Her teachers knew me-- I'd volunteered in their classrooms.  I'd been an art docent.  I talked to them on a regular basis.  I remember when a parent came to talk to me as a teacher.  85% of the time, those discussions would be hostile.  We only ever heard from parents during the bad times.  We only ever heard demands-- "Tell us EVERY time he misses an assignment," or "You need to give them every chance to do their work!".  There were exceptions--but not many.  I have friends on my children's campus--they like to hear from me, because often I'm bringing cookies for a function or volunteering time or setting a date to be a docent.  And I'm proud of that too.  My Chicken's teachers know me, and Big T's knew us too.  I knew which ones weren't suited for my kids--but I also knew how to help the kids deal with them, because we all have to deal with people who don't work well with us.  I am a part of my children's community.  That's an awesome thing.

And that brings me to the part about getting kicked out of hell.

I"m sure some of you remember the last graduation I attended when I was teaching.  I ended up on the wrong side of the fence, facing 300 hundred late, drunk, stoned, pissed off parents who didn't understand why a batch of over 1000 forged tickets meant that THEY didn't get to see their kid walk across the stage as they skidded in to see it at the last possible moment.

I was scared, and I wasn't really scared of much, even in that neighborhood with that district.  But someone closed the gate at my back, and I was left explaining, and people were shouting in my face and there was more of them than there was of me.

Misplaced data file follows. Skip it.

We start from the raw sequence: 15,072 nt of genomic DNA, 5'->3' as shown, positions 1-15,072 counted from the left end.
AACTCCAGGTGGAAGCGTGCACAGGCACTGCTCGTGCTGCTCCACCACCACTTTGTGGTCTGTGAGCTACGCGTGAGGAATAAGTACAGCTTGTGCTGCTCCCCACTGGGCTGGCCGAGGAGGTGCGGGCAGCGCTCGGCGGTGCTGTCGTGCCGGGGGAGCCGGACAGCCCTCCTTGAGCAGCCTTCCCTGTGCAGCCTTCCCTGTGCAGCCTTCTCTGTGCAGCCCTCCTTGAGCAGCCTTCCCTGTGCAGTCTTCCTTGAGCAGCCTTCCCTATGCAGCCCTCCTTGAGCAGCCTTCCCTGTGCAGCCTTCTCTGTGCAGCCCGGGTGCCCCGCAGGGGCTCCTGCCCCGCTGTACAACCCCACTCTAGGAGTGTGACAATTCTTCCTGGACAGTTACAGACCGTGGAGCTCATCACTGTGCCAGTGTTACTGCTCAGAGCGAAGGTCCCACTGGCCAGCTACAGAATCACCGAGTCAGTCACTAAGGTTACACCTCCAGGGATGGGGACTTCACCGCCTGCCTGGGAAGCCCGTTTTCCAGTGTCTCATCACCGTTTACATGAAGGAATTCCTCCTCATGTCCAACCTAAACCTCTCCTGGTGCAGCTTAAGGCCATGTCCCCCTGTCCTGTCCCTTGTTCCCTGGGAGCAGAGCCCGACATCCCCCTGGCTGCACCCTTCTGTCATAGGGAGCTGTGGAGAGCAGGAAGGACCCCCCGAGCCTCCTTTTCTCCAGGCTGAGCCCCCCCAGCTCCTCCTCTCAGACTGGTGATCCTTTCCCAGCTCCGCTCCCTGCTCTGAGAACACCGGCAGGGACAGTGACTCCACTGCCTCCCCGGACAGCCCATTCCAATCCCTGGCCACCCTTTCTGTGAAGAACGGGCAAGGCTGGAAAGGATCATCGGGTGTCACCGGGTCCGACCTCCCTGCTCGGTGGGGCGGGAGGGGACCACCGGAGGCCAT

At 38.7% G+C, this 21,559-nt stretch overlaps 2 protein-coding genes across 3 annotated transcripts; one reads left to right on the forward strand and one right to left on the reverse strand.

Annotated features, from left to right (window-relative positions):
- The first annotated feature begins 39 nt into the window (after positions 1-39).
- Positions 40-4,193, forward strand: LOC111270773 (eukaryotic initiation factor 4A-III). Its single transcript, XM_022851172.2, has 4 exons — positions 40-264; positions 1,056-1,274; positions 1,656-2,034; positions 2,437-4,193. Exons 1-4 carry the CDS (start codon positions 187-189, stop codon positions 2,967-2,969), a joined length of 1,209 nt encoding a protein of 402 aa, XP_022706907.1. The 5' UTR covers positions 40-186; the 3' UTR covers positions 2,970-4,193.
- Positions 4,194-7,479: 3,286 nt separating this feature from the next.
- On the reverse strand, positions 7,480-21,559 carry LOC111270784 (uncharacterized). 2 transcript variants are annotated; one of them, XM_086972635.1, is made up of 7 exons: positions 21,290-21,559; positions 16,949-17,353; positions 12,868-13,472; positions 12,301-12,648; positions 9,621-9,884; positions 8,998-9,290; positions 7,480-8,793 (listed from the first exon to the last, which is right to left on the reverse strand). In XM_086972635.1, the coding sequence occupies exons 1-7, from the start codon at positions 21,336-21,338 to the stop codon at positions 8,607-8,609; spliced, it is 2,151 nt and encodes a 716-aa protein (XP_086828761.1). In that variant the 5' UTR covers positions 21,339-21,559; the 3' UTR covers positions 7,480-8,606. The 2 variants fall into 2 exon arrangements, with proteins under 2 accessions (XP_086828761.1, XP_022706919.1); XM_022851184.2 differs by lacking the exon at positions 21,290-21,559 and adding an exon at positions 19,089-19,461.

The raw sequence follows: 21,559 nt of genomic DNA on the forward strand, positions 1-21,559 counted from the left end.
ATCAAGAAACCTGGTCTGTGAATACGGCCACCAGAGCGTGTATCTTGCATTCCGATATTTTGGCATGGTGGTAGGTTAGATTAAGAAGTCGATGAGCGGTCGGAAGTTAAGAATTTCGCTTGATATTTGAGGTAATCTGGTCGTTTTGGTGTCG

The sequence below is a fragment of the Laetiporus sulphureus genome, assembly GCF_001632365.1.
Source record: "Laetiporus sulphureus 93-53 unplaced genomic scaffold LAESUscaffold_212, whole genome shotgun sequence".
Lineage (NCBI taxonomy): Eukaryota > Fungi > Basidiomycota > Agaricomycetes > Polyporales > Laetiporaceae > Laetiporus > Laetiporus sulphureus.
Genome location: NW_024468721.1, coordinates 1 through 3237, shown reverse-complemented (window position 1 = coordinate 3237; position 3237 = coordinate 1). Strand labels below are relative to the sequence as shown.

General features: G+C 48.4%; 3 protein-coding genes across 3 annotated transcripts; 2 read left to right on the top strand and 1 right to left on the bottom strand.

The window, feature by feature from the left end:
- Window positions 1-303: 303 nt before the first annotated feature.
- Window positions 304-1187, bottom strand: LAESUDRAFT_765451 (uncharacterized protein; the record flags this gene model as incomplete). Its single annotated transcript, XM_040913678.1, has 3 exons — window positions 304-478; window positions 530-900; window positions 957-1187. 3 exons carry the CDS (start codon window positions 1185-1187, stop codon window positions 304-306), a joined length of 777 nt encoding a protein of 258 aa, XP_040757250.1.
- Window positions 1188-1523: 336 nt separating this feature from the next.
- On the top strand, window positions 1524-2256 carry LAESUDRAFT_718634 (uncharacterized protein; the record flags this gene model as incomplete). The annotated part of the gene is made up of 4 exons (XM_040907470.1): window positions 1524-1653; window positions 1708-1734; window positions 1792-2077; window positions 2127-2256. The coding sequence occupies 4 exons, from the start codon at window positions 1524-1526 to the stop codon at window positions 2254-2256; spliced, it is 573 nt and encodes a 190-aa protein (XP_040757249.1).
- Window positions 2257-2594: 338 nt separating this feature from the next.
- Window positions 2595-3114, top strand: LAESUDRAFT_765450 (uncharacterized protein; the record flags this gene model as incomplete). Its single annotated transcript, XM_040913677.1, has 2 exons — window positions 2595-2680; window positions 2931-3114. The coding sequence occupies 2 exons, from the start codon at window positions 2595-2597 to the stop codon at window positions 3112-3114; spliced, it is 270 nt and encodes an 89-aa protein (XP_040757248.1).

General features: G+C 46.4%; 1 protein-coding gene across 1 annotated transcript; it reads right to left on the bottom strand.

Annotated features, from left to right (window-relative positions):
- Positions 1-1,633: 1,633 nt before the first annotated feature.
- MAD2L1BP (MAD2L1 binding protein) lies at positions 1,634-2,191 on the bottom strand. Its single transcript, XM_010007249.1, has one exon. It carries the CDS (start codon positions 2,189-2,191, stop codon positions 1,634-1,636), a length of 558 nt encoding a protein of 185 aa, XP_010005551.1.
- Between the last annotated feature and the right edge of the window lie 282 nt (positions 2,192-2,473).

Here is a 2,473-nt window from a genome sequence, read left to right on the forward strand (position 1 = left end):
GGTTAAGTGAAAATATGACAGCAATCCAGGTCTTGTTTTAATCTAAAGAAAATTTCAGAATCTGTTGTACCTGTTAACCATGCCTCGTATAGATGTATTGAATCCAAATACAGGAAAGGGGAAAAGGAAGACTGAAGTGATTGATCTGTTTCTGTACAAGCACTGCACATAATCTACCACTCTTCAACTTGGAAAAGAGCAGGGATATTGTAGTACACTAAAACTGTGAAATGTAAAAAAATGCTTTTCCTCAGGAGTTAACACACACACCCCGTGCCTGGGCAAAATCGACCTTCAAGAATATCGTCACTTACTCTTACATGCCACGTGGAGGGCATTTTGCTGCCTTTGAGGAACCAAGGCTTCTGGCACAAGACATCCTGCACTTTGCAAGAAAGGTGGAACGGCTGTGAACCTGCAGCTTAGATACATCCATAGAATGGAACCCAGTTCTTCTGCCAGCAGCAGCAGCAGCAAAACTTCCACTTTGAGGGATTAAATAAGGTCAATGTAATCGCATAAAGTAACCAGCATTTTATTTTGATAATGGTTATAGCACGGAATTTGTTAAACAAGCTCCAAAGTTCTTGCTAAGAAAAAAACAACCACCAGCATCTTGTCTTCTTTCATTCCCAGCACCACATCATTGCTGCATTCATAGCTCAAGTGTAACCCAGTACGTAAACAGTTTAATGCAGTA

And I was heartsore, because I usually LOVED graduation.  I did-- I loved talking to the returning students and seeing kids I knew formal and happy and proud.  I got hugged a lot at graduation.  I went out after a few of them and visited with my teachers.  (Teachers like to drink--those were very entertaining moments.)

But that scary one--that was the last graduation I attended.

I ran into an employee from my former high school today.  I said, "Yeah, my oldest daughter graduates from high school on the seventh.  You guys must be graduating too."

"Last week," she told me. "No, not yesterday--the week before."

I gaped at her.  That's heinously early.

"Yeah-- we took nearly three weeks worth of furlough days this year."

"Oh my God."

Three weeks early.  That's how bad the furlough days have become.  That's nearly a months instruction, terminated for bureaucracy.  She told me that the district is trying to institute a 13% pay cut-- 4% of that would go retroactive, cutting into money the teachers had already made.  They sent that out the Monday after everyone left, so teachers were scattering to the wind, and a bunch of instructors (yeah, even some of the people in my department) that I admired for their work ethic if nothing else were getting Fucked. Over.